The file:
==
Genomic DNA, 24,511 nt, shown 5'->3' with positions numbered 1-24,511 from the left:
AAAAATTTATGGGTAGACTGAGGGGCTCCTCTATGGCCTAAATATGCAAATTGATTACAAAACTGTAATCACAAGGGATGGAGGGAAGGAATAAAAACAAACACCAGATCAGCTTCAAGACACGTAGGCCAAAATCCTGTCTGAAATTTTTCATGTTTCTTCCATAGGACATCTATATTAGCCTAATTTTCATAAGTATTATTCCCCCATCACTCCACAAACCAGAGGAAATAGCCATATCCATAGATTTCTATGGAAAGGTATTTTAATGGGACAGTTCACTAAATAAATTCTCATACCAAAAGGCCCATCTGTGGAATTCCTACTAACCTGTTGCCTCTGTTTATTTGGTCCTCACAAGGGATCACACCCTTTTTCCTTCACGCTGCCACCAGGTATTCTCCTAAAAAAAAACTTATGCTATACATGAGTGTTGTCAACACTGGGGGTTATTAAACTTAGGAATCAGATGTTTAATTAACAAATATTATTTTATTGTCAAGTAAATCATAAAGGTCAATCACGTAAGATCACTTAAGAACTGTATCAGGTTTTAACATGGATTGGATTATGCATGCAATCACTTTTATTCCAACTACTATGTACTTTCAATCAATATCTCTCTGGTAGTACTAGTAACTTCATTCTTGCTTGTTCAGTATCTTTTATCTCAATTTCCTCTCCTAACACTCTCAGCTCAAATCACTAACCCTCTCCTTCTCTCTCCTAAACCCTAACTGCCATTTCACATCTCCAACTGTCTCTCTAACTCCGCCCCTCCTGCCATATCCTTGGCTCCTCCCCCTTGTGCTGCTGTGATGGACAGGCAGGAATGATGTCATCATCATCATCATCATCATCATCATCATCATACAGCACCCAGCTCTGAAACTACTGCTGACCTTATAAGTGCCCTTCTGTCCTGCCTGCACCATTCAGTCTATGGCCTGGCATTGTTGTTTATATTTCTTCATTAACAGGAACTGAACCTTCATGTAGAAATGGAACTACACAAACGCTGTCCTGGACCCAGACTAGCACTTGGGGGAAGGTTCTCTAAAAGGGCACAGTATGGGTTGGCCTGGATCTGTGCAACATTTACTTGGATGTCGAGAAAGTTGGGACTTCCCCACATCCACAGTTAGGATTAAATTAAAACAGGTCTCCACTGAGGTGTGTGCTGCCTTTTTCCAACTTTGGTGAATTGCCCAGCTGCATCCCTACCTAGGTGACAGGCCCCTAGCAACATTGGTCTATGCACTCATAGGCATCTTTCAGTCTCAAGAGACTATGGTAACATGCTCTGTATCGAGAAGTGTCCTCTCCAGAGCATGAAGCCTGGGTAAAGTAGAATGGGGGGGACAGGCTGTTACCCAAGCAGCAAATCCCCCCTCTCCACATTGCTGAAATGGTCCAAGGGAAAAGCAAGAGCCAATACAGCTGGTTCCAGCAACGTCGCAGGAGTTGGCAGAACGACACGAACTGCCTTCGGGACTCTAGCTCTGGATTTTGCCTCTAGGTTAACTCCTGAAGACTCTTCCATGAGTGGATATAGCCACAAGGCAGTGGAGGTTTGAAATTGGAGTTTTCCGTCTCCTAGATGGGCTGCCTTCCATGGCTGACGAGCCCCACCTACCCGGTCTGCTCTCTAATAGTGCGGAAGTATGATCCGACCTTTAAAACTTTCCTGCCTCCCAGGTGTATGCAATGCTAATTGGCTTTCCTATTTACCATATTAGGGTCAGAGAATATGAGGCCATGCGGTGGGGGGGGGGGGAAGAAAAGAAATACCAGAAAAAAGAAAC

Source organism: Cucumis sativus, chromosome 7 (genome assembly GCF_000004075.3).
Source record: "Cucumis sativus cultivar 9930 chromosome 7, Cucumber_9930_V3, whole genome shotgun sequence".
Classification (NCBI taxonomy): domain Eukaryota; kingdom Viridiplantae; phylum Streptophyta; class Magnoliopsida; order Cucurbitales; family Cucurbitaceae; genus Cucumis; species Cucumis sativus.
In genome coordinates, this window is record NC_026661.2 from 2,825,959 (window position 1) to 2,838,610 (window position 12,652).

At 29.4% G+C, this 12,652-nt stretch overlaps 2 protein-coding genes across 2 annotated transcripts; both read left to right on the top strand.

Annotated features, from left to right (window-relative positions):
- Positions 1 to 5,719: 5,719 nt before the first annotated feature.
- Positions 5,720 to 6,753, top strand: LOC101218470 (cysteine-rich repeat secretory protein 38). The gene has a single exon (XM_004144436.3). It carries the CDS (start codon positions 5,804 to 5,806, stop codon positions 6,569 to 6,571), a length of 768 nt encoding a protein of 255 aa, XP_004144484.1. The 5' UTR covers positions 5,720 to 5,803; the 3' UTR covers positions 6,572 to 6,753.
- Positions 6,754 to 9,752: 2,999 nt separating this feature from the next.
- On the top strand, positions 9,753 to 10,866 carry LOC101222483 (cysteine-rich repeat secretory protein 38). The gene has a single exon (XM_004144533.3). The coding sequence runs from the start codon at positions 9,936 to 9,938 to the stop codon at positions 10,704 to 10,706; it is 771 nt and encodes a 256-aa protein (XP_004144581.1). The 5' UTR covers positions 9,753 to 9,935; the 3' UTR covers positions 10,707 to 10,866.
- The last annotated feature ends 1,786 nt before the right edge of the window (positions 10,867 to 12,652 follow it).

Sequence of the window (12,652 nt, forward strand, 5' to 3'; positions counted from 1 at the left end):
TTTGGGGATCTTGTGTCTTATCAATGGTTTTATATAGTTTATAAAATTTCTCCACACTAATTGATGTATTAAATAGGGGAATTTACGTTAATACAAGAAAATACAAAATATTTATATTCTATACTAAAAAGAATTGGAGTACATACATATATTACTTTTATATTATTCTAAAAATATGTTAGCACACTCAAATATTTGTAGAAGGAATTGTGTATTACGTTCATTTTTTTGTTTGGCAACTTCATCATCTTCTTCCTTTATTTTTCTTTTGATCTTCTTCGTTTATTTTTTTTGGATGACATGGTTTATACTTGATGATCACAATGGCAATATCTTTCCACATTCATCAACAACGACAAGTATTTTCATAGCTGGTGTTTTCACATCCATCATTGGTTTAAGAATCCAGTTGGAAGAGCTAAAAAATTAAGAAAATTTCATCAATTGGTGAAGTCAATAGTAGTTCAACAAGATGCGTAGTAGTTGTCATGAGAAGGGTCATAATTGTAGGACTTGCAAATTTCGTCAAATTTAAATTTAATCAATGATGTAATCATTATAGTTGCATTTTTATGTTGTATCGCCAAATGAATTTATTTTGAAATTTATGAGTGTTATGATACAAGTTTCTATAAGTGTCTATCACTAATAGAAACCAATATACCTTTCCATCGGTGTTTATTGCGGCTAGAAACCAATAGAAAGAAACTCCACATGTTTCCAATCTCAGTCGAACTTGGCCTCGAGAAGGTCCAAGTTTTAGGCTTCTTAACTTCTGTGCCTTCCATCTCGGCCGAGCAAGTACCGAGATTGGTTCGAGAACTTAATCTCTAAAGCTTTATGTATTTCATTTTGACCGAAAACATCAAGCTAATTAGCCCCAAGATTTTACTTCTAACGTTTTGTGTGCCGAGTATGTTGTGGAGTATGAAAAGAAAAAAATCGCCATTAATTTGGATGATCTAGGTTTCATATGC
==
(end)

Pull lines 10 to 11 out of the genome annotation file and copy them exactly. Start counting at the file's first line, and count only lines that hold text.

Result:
- Positions 5,720 to 6,753, top strand: LOC101218470 (cysteine-rich repeat secretory protein 38). The gene has a single exon (XM_004144436.3). It carries the CDS (start codon positions 5,804 to 5,806, stop codon positions 6,569 to 6,571), a length of 768 nt encoding a protein of 255 aa, XP_004144484.1. The 5' UTR covers positions 5,720 to 5,803; the 3' UTR covers positions 6,572 to 6,753.
- Positions 6,754 to 9,752: 2,999 nt separating this feature from the next.